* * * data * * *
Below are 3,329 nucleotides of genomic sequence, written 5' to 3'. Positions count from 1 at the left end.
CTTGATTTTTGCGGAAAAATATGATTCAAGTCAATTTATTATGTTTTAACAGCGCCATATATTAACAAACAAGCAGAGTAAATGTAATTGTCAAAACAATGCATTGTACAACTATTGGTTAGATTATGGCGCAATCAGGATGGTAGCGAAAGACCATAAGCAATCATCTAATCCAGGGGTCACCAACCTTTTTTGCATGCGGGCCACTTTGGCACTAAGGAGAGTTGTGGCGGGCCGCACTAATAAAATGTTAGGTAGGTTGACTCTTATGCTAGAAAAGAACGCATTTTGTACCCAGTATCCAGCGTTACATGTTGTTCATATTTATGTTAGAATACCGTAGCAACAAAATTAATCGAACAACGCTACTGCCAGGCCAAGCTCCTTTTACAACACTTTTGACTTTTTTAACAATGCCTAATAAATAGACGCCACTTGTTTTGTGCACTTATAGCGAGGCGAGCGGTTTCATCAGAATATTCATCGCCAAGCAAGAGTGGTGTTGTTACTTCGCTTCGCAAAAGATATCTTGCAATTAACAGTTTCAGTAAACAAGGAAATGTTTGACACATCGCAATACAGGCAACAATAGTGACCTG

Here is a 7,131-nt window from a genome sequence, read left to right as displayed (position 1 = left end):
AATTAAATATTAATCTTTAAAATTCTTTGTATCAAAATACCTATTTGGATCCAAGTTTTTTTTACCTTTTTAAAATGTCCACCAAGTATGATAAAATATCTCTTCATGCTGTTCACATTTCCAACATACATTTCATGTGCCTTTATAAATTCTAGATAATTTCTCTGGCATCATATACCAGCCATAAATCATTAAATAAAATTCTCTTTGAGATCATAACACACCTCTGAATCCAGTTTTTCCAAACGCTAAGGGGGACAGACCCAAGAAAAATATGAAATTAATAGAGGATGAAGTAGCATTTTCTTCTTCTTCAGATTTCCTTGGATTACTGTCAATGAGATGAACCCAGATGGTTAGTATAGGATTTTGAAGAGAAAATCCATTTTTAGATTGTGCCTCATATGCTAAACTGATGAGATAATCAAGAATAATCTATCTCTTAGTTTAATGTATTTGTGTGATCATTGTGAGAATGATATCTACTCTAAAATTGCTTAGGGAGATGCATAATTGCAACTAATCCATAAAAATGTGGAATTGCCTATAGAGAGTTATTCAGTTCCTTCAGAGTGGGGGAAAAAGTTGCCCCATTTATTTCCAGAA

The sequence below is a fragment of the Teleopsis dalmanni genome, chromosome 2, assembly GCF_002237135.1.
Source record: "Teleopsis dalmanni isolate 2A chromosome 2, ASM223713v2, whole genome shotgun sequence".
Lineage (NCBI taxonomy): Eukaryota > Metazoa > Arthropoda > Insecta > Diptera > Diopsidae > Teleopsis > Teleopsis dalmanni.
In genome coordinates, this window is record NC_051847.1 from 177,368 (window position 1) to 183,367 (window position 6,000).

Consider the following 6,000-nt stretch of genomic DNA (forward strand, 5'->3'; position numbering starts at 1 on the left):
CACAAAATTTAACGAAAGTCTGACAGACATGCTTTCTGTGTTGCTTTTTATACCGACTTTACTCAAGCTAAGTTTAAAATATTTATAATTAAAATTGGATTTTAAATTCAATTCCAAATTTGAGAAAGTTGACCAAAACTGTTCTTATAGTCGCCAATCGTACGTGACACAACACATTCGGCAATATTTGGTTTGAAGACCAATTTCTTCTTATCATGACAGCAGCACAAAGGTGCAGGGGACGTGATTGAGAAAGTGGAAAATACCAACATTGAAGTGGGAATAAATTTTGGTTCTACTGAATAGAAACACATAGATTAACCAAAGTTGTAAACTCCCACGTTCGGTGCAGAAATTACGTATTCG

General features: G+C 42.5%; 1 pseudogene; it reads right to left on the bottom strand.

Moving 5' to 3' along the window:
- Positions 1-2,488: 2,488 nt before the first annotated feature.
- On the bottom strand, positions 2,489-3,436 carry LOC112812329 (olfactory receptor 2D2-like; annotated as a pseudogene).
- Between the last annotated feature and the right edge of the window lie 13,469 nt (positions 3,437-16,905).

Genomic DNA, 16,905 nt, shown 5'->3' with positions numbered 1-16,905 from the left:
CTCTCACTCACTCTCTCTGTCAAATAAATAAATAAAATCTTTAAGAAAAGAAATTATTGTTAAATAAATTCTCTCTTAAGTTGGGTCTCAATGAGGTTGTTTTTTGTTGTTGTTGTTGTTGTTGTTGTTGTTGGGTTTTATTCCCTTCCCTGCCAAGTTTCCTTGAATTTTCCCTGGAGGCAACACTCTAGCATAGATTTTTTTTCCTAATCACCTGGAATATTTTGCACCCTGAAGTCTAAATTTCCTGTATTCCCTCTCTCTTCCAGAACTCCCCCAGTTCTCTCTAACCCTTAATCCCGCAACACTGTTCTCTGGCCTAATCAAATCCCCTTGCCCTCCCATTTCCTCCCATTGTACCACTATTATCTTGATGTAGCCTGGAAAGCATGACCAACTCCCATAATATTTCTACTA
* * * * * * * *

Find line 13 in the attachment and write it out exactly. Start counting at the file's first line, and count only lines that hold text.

- Positions 1-2,488: 2,488 nt before the first annotated feature.